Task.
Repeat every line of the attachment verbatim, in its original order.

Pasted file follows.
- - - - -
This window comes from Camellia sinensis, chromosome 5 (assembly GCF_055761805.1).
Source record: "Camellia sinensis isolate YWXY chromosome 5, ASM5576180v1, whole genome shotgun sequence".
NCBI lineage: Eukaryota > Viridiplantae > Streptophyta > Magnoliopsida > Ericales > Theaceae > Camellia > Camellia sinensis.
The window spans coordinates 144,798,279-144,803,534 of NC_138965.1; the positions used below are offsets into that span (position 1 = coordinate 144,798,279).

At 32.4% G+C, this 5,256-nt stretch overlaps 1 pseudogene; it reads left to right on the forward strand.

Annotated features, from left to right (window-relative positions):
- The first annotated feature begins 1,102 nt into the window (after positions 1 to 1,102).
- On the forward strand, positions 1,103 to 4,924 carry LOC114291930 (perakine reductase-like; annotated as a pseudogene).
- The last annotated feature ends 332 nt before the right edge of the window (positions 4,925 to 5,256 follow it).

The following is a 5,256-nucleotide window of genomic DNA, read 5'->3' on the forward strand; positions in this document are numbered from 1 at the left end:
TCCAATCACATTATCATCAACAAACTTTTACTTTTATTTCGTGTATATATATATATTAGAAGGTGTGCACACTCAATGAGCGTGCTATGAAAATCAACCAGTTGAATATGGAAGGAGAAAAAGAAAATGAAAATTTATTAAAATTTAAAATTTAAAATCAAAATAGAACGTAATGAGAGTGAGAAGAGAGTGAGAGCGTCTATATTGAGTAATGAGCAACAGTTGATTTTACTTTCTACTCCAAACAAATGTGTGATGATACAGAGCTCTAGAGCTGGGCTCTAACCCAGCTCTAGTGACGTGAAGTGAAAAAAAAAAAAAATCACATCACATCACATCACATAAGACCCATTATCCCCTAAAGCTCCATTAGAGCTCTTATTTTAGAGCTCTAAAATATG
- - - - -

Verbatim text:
This window comes from Camellia sinensis, chromosome 5 (assembly GCF_055761805.1).
Source record: "Camellia sinensis isolate YWXY chromosome 5, ASM5576180v1, whole genome shotgun sequence".
NCBI lineage: Eukaryota > Viridiplantae > Streptophyta > Magnoliopsida > Ericales > Theaceae > Camellia > Camellia sinensis.
The window spans coordinates 144,798,279-144,803,534 of NC_138965.1; the positions used below are offsets into that span (position 1 = coordinate 144,798,279).

At 32.4% G+C, this 5,256-nt stretch overlaps 1 pseudogene; it reads left to right on the forward strand.

Annotated features, from left to right (window-relative positions):
- The first annotated feature begins 1,102 nt into the window (after positions 1 to 1,102).
- On the forward strand, positions 1,103 to 4,924 carry LOC114291930 (perakine reductase-like; annotated as a pseudogene).
- The last annotated feature ends 332 nt before the right edge of the window (positions 4,925 to 5,256 follow it).

The following is a 5,256-nucleotide window of genomic DNA, read 5'->3' on the forward strand; positions in this document are numbered from 1 at the left end:
TCCAATCACATTATCATCAACAAACTTTTACTTTTATTTCGTGTATATATATATATTAGAAGGTGTGCACACTCAATGAGCGTGCTATGAAAATCAACCAGTTGAATATGGAAGGAGAAAAAGAAAATGAAAATTTATTAAAATTTAAAATTTAAAATCAAAATAGAACGTAATGAGAGTGAGAAGAGAGTGAGAGCGTCTATATTGAGTAATGAGCAACAGTTGATTTTACTTTCTACTCCAAACAAATGTGTGATGATACAGAGCTCTAGAGCTGGGCTCTAACCCAGCTCTAGTGACGTGAAGTGAAAAAAAAAAAAAATCACATCACATCACATCACATAAGACCCATTATCCCCTAAAGCTCCATTAGAGCTCTTATTTTAGAGCTCTAAAATATG